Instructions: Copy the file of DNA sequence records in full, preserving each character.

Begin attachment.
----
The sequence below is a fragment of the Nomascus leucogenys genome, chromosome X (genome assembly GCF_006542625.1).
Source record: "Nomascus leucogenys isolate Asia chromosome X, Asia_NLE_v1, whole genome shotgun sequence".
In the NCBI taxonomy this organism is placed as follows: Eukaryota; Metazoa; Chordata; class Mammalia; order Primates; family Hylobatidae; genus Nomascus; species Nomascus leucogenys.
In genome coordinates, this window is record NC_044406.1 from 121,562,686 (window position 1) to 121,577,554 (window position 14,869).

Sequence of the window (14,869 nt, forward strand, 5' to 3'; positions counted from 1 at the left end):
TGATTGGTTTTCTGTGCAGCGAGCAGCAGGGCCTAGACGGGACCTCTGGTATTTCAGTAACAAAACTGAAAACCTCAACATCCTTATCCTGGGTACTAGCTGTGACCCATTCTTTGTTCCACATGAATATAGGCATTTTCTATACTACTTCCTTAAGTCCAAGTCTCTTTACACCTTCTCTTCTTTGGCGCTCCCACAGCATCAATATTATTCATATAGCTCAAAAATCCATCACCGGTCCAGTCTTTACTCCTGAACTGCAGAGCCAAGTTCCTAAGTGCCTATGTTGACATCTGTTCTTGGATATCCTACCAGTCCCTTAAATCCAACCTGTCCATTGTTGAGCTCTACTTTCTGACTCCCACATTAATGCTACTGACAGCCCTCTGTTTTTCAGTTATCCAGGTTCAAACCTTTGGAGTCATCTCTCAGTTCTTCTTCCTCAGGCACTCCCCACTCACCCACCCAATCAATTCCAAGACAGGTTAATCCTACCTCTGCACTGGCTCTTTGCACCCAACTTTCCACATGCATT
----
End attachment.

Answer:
The sequence below is a fragment of the Nomascus leucogenys genome, chromosome X (genome assembly GCF_006542625.1).
Source record: "Nomascus leucogenys isolate Asia chromosome X, Asia_NLE_v1, whole genome shotgun sequence".
In the NCBI taxonomy this organism is placed as follows: Eukaryota; Metazoa; Chordata; class Mammalia; order Primates; family Hylobatidae; genus Nomascus; species Nomascus leucogenys.
In genome coordinates, this window is record NC_044406.1 from 121,562,686 (window position 1) to 121,577,554 (window position 14,869).

Sequence of the window (14,869 nt, forward strand, 5' to 3'; positions counted from 1 at the left end):
TGATTGGTTTTCTGTGCAGCGAGCAGCAGGGCCTAGACGGGACCTCTGGTATTTCAGTAACAAAACTGAAAACCTCAACATCCTTATCCTGGGTACTAGCTGTGACCCATTCTTTGTTCCACATGAATATAGGCATTTTCTATACTACTTCCTTAAGTCCAAGTCTCTTTACACCTTCTCTTCTTTGGCGCTCCCACAGCATCAATATTATTCATATAGCTCAAAAATCCATCACCGGTCCAGTCTTTACTCCTGAACTGCAGAGCCAAGTTCCTAAGTGCCTATGTTGACATCTGTTCTTGGATATCCTACCAGTCCCTTAAATCCAACCTGTCCATTGTTGAGCTCTACTTTCTGACTCCCACATTAATGCTACTGACAGCCCTCTGTTTTTCAGTTATCCAGGTTCAAACCTTTGGAGTCATCTCTCAGTTCTTCTTCCTCAGGCACTCCCCACTCACCCACCCAATCAATTCCAAGACAGGTTAATCCTACCTCTGCACTGGCTCTTTGCACCCAACTTTCCACATGCATT